30 years of quenching vegans’ thirst

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This year, we raise a toast to quenching vegans’ thirst with 30 years of the Vegan Trademark!

Did you know, the first product ever registered by The Vegan Society was plant milk? Since then, there have been well over 3000 drinks registered with the Vegan Trademark.

But apart from dairy based drinks, you might be wondering ‘what could possibly be non-vegan about other drinks we consume regularly?’ Well, you would be surprised at how many animal derived ingredients make their way into your drinks – both as added ingredients or through the processes involved in making the drink.

Here are a few things that can make your favourite tipples and soft drinks not suitable for vegans:


Many drinks like soft drinks, teas, kombucha and flavoured ‘milk’ drinks can contain non-vegan flavourings like honey (which can sometimes be listed as simply ‘natural sweetener’ so you would have no easy way of knowing). We would also look for ingredients like castoreum (which is obtained from beavers) to achieve flavours like vanilla, raspberry and strawberry.

The tricky thing about flavourings is that their formulations tend to be confidential. If this is the case, even though these flavourings might be in the final product, they won’t be listed on packaging. Just another reason to look out for the Vegan Trademark!

Food Colouring

Food colouring is another one that can catch you out as they can sometimes be listed in the form of codes or e-numbers like E120. This red food colouring is derived from female cochineal insects.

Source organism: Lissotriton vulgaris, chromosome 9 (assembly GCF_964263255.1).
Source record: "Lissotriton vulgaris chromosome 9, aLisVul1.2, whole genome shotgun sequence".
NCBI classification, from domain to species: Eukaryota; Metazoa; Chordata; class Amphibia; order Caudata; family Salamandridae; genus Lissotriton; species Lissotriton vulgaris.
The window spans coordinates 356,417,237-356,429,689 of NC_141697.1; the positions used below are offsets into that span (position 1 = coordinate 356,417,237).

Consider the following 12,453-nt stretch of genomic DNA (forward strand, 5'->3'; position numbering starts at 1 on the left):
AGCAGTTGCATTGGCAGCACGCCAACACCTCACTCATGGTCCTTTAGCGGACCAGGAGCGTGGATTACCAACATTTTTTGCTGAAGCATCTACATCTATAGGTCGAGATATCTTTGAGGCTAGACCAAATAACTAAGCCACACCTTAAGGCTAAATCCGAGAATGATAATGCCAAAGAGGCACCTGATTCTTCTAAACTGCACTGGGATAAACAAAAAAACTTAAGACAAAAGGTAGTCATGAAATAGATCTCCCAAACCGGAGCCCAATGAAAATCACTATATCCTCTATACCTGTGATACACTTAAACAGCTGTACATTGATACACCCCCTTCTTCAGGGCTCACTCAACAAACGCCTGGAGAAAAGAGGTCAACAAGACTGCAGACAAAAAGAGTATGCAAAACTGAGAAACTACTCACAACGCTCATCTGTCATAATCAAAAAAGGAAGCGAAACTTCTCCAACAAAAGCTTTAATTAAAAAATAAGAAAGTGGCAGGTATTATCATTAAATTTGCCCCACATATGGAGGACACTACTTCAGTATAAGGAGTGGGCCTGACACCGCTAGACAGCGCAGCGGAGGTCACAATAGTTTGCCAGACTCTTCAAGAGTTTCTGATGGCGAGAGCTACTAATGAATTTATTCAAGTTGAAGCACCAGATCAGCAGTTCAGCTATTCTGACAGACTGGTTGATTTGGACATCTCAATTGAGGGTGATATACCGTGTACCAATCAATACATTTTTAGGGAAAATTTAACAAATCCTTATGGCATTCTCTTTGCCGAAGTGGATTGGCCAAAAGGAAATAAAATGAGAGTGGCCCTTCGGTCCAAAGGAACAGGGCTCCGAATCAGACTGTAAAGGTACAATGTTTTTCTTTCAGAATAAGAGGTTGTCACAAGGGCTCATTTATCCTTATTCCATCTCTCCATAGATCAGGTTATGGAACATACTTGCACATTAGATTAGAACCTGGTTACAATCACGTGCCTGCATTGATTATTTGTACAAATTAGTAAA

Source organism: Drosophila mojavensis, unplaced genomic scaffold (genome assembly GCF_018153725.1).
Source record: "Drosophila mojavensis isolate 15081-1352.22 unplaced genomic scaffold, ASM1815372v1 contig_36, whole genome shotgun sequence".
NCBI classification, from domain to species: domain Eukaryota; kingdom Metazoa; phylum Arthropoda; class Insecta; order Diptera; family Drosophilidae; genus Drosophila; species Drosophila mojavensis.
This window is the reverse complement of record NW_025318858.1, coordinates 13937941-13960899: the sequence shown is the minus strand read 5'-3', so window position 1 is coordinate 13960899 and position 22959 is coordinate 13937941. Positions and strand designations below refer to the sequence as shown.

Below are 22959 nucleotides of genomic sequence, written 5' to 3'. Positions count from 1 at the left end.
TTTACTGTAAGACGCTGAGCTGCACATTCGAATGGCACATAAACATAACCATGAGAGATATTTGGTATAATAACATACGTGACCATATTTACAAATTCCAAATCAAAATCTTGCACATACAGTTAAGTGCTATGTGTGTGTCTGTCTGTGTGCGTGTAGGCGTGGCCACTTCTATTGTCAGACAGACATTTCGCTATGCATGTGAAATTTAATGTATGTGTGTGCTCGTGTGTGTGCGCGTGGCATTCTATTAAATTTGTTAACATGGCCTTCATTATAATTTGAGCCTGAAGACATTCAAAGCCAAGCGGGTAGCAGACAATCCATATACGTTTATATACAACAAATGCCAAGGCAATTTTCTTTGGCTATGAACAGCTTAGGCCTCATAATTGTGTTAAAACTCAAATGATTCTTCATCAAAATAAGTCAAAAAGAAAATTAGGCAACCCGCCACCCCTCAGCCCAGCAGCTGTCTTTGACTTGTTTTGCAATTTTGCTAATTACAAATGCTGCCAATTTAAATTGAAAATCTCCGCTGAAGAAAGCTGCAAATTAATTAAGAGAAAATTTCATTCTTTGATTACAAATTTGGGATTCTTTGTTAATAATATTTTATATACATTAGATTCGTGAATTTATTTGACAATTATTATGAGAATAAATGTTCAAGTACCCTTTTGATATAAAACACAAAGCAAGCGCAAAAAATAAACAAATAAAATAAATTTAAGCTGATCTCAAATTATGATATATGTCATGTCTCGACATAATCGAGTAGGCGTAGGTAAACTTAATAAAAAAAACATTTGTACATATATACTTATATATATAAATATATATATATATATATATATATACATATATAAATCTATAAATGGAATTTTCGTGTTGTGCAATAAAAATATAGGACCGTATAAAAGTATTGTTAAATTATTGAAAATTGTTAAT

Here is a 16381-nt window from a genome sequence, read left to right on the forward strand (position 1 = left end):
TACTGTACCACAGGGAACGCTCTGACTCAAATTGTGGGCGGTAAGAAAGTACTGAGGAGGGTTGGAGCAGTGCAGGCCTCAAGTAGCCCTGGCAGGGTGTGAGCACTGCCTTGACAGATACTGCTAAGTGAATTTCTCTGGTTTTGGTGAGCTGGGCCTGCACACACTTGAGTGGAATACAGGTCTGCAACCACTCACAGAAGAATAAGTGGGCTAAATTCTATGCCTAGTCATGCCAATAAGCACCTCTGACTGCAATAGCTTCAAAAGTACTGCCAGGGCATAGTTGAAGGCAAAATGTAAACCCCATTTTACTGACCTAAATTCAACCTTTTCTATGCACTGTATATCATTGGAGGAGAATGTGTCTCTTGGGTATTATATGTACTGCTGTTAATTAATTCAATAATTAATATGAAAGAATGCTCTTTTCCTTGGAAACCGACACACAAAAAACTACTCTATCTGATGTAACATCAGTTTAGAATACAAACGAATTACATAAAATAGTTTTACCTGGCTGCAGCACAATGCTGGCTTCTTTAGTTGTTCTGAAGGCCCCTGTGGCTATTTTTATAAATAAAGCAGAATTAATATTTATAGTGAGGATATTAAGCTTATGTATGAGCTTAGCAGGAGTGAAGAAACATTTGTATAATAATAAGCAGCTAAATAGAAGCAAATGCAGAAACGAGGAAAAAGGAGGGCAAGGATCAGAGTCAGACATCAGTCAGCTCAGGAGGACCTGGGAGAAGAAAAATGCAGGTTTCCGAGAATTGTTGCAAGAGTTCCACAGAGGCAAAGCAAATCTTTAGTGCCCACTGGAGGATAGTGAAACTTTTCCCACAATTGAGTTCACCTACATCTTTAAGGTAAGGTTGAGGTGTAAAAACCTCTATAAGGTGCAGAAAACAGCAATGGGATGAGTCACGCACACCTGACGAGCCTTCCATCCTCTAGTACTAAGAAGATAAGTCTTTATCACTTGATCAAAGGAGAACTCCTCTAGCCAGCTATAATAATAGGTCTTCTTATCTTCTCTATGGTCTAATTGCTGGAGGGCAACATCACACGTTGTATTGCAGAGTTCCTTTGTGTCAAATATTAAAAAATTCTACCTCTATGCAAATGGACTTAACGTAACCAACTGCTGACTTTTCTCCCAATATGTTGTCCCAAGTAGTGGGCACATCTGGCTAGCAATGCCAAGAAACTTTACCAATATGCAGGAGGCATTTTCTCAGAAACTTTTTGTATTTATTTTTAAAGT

Gelatine & Enzymes

Concentrated juices, for example, may be clarified using gelatine or animal derived enzymes to remove any pulp or cloudiness from the juice.

Nutritional Additives

Drinks that claim additional nutritional benefits would need to be checked. An example is sodium caseinate, an additive used as a protein source, which is derived from mammal milk. Drinks like plant milk or orange juice can be fortified with vitamin D derived from lanolin (the oil found in sheep’s wool).

Fining Agents in Alcoholic Drinks

Many alcoholic drinks such as wine and beer go through a clarification process called ‘fining’ which can use animal ingredients. Because they are involved in the processing stage, these won’t be listed on packaging as a final ingredient.

Before being bottled, several ingredients in alcohol can be used as fining agents to remove unwanted compounds – like tannins in wine. These fining agents include:

  • Egg albumen – derived from egg whites 
  • Casein – a milk protein
  • Isinglass – gelatine from fish bladder
  • Chitin – derived from crustacean shells 
  • Silica sol – a derivative of silicone which if used with gelatine is not vegan
  • Carbon or charcoal that can be sourced from burnt animal matter

The good news is that there are so many plant-based alternatives for these animal derived ingredients and processes which can be used to make delicious vegan drinks! Here are just a few that are registered with the Vegan Trademark:

Dairy Alternative Drinks